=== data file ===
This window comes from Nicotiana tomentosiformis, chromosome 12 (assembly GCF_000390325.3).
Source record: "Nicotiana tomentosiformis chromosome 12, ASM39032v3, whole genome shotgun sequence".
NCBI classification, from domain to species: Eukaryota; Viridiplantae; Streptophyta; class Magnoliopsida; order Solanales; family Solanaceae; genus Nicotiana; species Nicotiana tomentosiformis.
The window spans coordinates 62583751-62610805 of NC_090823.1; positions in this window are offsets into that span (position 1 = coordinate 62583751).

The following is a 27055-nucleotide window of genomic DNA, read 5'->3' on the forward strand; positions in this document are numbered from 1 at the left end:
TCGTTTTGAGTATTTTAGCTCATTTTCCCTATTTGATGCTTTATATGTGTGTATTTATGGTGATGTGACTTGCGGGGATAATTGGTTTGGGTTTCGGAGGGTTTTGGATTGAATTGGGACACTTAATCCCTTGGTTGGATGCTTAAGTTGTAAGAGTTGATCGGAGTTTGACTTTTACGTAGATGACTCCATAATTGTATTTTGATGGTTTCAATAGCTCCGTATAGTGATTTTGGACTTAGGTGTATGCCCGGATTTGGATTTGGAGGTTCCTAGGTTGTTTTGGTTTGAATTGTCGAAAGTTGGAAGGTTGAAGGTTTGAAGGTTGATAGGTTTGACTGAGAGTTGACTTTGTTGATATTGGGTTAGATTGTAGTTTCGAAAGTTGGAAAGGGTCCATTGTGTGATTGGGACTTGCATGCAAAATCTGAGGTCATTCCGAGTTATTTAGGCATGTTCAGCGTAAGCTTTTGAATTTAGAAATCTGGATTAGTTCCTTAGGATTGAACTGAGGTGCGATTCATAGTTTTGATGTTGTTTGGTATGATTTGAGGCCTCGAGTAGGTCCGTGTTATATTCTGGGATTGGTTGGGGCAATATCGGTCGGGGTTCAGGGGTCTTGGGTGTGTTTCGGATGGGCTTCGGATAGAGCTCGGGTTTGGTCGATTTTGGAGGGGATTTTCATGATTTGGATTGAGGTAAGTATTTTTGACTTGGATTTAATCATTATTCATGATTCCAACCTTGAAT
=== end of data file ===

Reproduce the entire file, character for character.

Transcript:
This window comes from Nicotiana tomentosiformis, chromosome 12 (assembly GCF_000390325.3).
Source record: "Nicotiana tomentosiformis chromosome 12, ASM39032v3, whole genome shotgun sequence".
NCBI classification, from domain to species: Eukaryota; Viridiplantae; Streptophyta; class Magnoliopsida; order Solanales; family Solanaceae; genus Nicotiana; species Nicotiana tomentosiformis.
The window spans coordinates 62583751-62610805 of NC_090823.1; positions in this window are offsets into that span (position 1 = coordinate 62583751).

The following is a 27055-nucleotide window of genomic DNA, read 5'->3' on the forward strand; positions in this document are numbered from 1 at the left end:
TCGTTTTGAGTATTTTAGCTCATTTTCCCTATTTGATGCTTTATATGTGTGTATTTATGGTGATGTGACTTGCGGGGATAATTGGTTTGGGTTTCGGAGGGTTTTGGATTGAATTGGGACACTTAATCCCTTGGTTGGATGCTTAAGTTGTAAGAGTTGATCGGAGTTTGACTTTTACGTAGATGACTCCATAATTGTATTTTGATGGTTTCAATAGCTCCGTATAGTGATTTTGGACTTAGGTGTATGCCCGGATTTGGATTTGGAGGTTCCTAGGTTGTTTTGGTTTGAATTGTCGAAAGTTGGAAGGTTGAAGGTTTGAAGGTTGATAGGTTTGACTGAGAGTTGACTTTGTTGATATTGGGTTAGATTGTAGTTTCGAAAGTTGGAAAGGGTCCATTGTGTGATTGGGACTTGCATGCAAAATCTGAGGTCATTCCGAGTTATTTAGGCATGTTCAGCGTAAGCTTTTGAATTTAGAAATCTGGATTAGTTCCTTAGGATTGAACTGAGGTGCGATTCATAGTTTTGATGTTGTTTGGTATGATTTGAGGCCTCGAGTAGGTCCGTGTTATATTCTGGGATTGGTTGGGGCAATATCGGTCGGGGTTCAGGGGTCTTGGGTGTGTTTCGGATGGGCTTCGGATAGAGCTCGGGTTTGGTCGATTTTGGAGGGGATTTTCATGATTTGGATTGAGGTAAGTATTTTTGACTTGGATTTAATCATTATTCATGATTCCAACCTTGAAT